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Second T cell receptor found.

Second T cell receptor found

In the complex orchestra of the immune system there are instruments whose roles are unknown, and there are sounds with no known source. One instrument emerged from behind the curtains at last week's 6th International Congress of Immunology in Toronto. While it generated quite a bit of excitement at the meeting, researchers do not yet know whether it plays a minor or major role in the immune system.

The newly discovered instrument is a protein molecule on the surface of T cells. One of the two major arms of the immune system, T cells are primarily involved in ridding the body of foreign organisms -- fungi, parasites, cancer cells, foreign tissue and virally infected cells. Each T cell recognizes and works against one subtype within these groups, through a specific receptor on its cell membrane.

At the Toronto meeting, Michael B. Brenner of Harvard University and Leonard Chess of Columbia University in New York City presented research by their laboratories indicating that there is a second class of T cell receptors. The experiments are also described in the July 10 NATURE.

The second receptor, says Brenner, is "a cousin but clearly distinct" from the first. While it opens up a whole new area of investigation for immunologists -- detailing the function of the receptor and its role in disease -- Brenner and Chess say it is too early to predict the clinical applications of the finding.

The second receptor had been hotly pursued following the discovery of a "mystery gene" by Haruo Saito and Susumu Tonegawa at the Massachusetts Institute of Technology in Cambridge in 1984. Unlike the two genes that together code the first receptor, this gene is active in T cells at the time of their development. Like the first two genes, it can create many different proteins by rearranging itself. Prior to last week's announcement, the gene's function was unknown. Now that the product of the gene has been found, researchers are seeking the protein's "sound."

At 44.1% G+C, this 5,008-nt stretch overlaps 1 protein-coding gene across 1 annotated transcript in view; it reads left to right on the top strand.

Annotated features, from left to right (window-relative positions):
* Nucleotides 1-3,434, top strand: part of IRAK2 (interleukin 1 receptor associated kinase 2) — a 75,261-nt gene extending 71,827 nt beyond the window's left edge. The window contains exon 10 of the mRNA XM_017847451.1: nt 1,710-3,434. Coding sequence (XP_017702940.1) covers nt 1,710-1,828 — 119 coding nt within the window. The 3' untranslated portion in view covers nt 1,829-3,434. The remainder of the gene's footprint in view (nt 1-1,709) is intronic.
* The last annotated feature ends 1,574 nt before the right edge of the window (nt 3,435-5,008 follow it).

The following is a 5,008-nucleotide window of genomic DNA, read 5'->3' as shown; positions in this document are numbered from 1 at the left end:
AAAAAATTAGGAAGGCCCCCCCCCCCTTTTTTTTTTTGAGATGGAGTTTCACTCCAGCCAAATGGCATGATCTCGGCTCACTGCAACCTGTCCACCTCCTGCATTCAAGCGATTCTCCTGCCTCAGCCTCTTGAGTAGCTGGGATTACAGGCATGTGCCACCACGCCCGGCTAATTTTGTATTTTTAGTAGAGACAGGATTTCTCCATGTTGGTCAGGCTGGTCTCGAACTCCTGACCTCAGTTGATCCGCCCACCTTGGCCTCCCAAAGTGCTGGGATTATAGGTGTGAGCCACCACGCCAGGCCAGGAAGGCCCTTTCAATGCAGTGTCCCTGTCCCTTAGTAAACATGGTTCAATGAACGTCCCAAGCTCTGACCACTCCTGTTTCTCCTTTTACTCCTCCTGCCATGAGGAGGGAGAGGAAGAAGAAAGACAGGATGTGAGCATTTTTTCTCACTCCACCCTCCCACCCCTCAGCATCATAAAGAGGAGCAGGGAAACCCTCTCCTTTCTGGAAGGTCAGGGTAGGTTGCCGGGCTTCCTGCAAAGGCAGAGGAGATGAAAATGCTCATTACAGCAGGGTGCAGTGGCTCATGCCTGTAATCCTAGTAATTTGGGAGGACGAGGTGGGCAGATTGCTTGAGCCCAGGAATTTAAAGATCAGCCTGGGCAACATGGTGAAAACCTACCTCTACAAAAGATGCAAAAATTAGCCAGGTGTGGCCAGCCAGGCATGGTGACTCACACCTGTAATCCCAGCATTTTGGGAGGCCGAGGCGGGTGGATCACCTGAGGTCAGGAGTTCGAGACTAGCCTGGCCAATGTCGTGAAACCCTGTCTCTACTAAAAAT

Brenner's and Chess's laboratories took different routes to their discoveries. Since the MIT work suggested the gene was active early in T cell development, and since the other T cell receptor appears relatively late, Chess's group worked with clones of immature cells. They looked for an intermediate step in protein production based on the genetic sequence of the mystery gene and found what they were looking for.

Brenner's laboratory used monoclonal antibodies on a preparation of T cells to "cleanse" it of the known receptor; they found a novel protein on the remaining cells that matched up with predictions of what the mystery gene would produce. In both cases, the new receptor was found in conjunction with another cell-surface molecule that the other receptor requires in order to be viable, indicating that the new receptor may have a similar recognition function.

"It used to be you started with a phenomenon, looked for a protein, then looked for the gene," says Chess. Having taken the reverse route in this case, the researchers now need to determine exactly what the protein does. "We have to know more about its function before we can say anything about its effect. We're hoping it will have some impact on our understanding of the immune system," says Chess.

Says Philip Halloran, an organ transplant specialist at Mt. Sinai Hospital in Toronto, "This is a new window on how T cells work. How important it will be depends on what we can see through the window."
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Author:Silberner, Joanne
Publication:Science News
Date:Jul 19, 1986
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